The performative nature of the piece -- and its location in the kiln itself -- raise challenges for connecting the work in exhibitions. As a result, your work in this and your other projects, is contingent on photography and video to document and display experiences
--both personal and shared. How does your reliance on photography and video connect with your attention to materiality, equipment and process?
My background is in photography (my specialization at The Rietveld Art Academy). As a result photography and video are not only often the outcome of my work but also shaped my awareness of passing and seemingly trivial moments. My interest has always been with movement and change and I use the medium to retain moments that would otherwise be intangible and/or invisible. My overall interest goes out to loops of thought, the focus of an idea and change of direction by unexpected forces. Perceptions that are by nature intangible. In the last few years I consolidated the idea that my engagement with matter in combination with a recording device (and my role as observer) could preserve these moments and hold an esthetic of its own.
Namita Gupta Wiggers is an artist, curator, educator, and writer based in Portland, Oregon, USA.
Work: Would you tell me
By: Sanneke Huisman
For: Metropolis M magazine Nr. 5. The Ceramic Turn
The sound of ceramics
Although photography forms the basis of Paulien Barbas' work, ceramics have become part of it in recent years. In her artistic practice she often focuses on the moment when something new arises as a result of accidental mistakes or distortions of something existing. The malleability of clay attracts Barbas: 'It can be anything, but it is in fact nothing.' Combining ceramics with photography and video makes it possible to maintain the flexibility of the material. At the EKWC, Barbas is currently researching the sound of crackling glaze, a sound that arises when the clay and the glaze still have to conform to each other after firing. ‘If everything goes well, it is quiet, but sounds of crackling objects can often be heard for days.' A mistake forms the starting point for a work in which different types of clay were tested for sound, appearance and rhythm. The result will probably be seen and heard at the reopening of the EKWC.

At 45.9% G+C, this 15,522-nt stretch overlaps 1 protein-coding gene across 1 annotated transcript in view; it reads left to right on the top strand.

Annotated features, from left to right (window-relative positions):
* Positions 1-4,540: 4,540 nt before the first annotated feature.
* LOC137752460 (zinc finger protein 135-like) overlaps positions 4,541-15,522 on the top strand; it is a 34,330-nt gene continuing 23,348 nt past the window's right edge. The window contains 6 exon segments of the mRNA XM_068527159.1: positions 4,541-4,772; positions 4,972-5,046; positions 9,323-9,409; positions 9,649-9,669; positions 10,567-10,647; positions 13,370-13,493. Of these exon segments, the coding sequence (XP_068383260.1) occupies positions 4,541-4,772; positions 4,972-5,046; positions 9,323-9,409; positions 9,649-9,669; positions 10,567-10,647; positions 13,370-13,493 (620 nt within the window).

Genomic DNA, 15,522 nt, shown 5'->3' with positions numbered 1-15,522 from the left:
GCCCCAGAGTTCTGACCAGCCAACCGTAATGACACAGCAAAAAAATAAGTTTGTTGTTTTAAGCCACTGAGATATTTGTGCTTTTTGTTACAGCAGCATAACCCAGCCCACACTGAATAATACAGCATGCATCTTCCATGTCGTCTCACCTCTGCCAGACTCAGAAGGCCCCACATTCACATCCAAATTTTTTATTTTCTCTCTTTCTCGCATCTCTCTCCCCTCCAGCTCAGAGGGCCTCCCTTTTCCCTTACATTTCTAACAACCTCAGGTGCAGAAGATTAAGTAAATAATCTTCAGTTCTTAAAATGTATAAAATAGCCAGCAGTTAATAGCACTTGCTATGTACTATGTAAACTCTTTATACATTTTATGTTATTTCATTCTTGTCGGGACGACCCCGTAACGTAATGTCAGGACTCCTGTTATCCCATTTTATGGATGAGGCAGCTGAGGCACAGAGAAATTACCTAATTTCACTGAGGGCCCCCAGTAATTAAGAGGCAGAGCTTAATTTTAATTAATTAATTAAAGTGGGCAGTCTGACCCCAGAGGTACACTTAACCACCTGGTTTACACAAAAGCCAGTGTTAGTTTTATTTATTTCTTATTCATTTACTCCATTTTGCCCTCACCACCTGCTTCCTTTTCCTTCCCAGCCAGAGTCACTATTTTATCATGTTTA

Sanneke Huisman is a writer, art critic and curator based in the Netherlands.
Work: Would you tell me
By: Paulien Barbas
Year: June 2016
For the title I think of: 'Would you tell me'.
She picked up the jar, looked at the fault lines, and said even she wouldn't do that much for love. This much! The glaze and the clay try their best to belong together, to match. She slammed the door earlier that day. The argument was about spilled water on the carpet. Water dries right? So you won't see anything anymore, will you? Two hours later there was the sound of a new mail. Ping. A photo of the carpet, the stain she'd left was shaped like a heart.
In between the kitchen and my studio people want to tell their story. This often concerns grain sizes and kiln temperatures. The jars sure won't listen, but they are modest. Yesterday I heard someone mumble 'do you want to say something else'. The question was meant for a jar and I wonder if my title is too obvious.
At the same moment the openings of the pots changed their shapes to match the title of Maria's text for the booklet. O. Of course they already had, but now I know and maybe you already knew.